RIYADH/QAMISHLI: Saudi Arabia’s King Salman Humanitarian Aid and Relief Center, also known as KSrelief, has launched a fundraising campaign through the “Sahem” platform to help those affected by the massive earthquake in Syria and Turkiye, the center announced on Wednesday.

Even before KSrelief announced its official fundraiser, Saudi donations to the aid effort had already exceeded SR13 million ($3.5 million), Abdullah bin Abdulaziz Al-Rabeeah, KSrelief’s supervisor general, told Arab News.

KSrelief chief Dr. Abdullah Al-Rabeeah (R) and Sheikh Saad Al-Shathri, a member of the Saudi Council of Senior Scholars, leading the launch of the Kingdom's aid campaign for victims of the Turkiye-Syria earthquake. (Twitter: @KSrelief)

As of Wednesday night, hundreds of thousands of donors had contributed approximately SR65.9 million.

The magnitude 7.8 earthquake struck parts of southeastern Turkiye, northwestern Syria and neighboring areas in the early hours of Monday, followed by a magnitude 7.5 quake hours later. More than 11,000 people are known to have died and tens of thousands have been injured.

In the two days since the catastrophe, aid workers have struggled to reach remote parts of both countries. In many areas, rescuers have been digging through rubble with their bare hands in the fading hope of finding more survivors.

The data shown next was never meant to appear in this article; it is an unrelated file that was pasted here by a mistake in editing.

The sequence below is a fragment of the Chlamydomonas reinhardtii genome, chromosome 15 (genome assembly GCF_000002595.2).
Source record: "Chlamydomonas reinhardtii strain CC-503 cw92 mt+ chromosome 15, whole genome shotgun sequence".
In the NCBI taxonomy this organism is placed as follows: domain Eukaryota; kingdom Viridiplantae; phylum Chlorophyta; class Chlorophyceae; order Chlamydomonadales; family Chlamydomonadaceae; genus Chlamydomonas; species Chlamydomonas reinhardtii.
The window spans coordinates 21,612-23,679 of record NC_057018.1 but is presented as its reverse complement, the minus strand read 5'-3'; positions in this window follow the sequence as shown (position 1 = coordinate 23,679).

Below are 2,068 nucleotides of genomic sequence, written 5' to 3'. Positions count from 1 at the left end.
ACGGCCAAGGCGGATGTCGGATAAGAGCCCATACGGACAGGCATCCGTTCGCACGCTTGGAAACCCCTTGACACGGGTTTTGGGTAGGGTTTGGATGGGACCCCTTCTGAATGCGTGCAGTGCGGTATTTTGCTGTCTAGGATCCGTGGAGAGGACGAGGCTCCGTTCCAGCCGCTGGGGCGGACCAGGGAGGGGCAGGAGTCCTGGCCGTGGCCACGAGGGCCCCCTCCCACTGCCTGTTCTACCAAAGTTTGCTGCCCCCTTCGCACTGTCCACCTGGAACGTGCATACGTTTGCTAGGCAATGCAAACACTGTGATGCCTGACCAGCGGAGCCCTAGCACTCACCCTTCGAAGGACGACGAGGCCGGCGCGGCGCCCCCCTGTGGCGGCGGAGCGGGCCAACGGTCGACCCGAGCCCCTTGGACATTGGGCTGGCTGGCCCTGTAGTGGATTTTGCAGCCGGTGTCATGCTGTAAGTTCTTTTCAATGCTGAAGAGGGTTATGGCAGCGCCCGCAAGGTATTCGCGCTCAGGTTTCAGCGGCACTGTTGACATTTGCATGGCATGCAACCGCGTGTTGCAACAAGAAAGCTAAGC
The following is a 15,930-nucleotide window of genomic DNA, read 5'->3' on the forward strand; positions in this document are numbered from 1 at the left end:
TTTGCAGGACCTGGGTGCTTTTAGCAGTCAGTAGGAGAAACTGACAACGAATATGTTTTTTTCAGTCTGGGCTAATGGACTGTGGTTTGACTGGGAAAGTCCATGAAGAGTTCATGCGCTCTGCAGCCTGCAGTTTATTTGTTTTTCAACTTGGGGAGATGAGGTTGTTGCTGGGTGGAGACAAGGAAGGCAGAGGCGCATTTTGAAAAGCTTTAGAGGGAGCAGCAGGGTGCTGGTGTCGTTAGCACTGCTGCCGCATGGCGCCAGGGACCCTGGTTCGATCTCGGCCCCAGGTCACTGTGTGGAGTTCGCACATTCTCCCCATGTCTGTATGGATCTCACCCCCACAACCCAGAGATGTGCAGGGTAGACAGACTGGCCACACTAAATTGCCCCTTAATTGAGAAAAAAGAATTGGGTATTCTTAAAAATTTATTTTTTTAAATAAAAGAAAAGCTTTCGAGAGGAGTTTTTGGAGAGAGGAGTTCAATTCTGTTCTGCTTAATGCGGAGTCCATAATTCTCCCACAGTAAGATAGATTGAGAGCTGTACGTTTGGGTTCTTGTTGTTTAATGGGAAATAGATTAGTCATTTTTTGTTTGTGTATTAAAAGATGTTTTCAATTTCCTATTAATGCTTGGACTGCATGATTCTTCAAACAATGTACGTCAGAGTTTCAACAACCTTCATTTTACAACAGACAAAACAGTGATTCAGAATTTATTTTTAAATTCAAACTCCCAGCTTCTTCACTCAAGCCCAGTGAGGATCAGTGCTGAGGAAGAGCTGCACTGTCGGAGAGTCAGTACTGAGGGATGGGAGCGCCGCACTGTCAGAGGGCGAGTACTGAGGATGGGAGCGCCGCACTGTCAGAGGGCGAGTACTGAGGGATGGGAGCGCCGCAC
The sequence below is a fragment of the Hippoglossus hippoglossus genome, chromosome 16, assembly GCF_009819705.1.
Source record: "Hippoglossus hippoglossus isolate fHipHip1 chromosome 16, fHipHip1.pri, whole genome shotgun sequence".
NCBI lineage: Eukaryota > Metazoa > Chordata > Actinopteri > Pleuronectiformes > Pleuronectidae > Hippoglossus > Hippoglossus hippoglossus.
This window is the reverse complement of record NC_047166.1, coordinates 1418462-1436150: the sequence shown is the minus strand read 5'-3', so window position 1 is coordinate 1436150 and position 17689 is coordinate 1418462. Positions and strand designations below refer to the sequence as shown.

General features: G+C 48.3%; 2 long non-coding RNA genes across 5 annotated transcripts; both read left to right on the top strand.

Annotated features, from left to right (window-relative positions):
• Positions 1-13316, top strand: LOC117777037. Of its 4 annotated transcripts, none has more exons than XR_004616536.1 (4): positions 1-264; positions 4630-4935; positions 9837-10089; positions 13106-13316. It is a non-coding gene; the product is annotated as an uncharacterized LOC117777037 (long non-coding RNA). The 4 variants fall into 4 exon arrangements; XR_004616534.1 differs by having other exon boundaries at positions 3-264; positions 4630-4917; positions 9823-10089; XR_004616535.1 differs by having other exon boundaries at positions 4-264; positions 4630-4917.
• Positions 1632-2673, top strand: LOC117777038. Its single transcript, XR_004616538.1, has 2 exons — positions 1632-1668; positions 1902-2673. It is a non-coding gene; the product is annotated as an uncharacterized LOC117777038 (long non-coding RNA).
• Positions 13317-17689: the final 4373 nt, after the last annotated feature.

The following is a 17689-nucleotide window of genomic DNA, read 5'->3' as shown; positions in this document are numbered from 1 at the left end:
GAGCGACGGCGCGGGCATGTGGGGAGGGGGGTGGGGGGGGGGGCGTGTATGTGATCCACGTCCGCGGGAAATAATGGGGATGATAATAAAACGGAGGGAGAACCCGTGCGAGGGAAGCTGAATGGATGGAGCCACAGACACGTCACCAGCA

“Until now, not one gram of aid has arrived here,” Roj Mousa, a journalist from northern Syrian city of Afrin, told Arab News.

According to the International Rescue Committee, Turkiye’s Bab Al-Hawa, the only border crossing through which UN humanitarian aid is allowed into northern Syria, has been closed as a result of damage sustained in the earthquake. As the bulk of the aid entering Syria must pass through Damascus, which strictly controls its distribution to governorates, the closure of Bab Al-Hawa has made it even harder to deliver adequate and timely aid to the hardest-hit areas.

Earthquake victims are rushed to the emergency ward of the Bab al-Hawa hospital in Syria's Idlib province on the border with Turkey early on Feb. 6, 2023. (AFP)

“We are trying to buy some food, water, blankets, tents and other aid and send it to (the people in Afrin),” said Mousa. “They are all sleeping outside, not inside buildings. The main problem now is that after a week, when the rubble is cleared, they must rebuild. In Jinderis, the second-largest city in the Afrin region, 90 percent of people are sleeping in the bush.”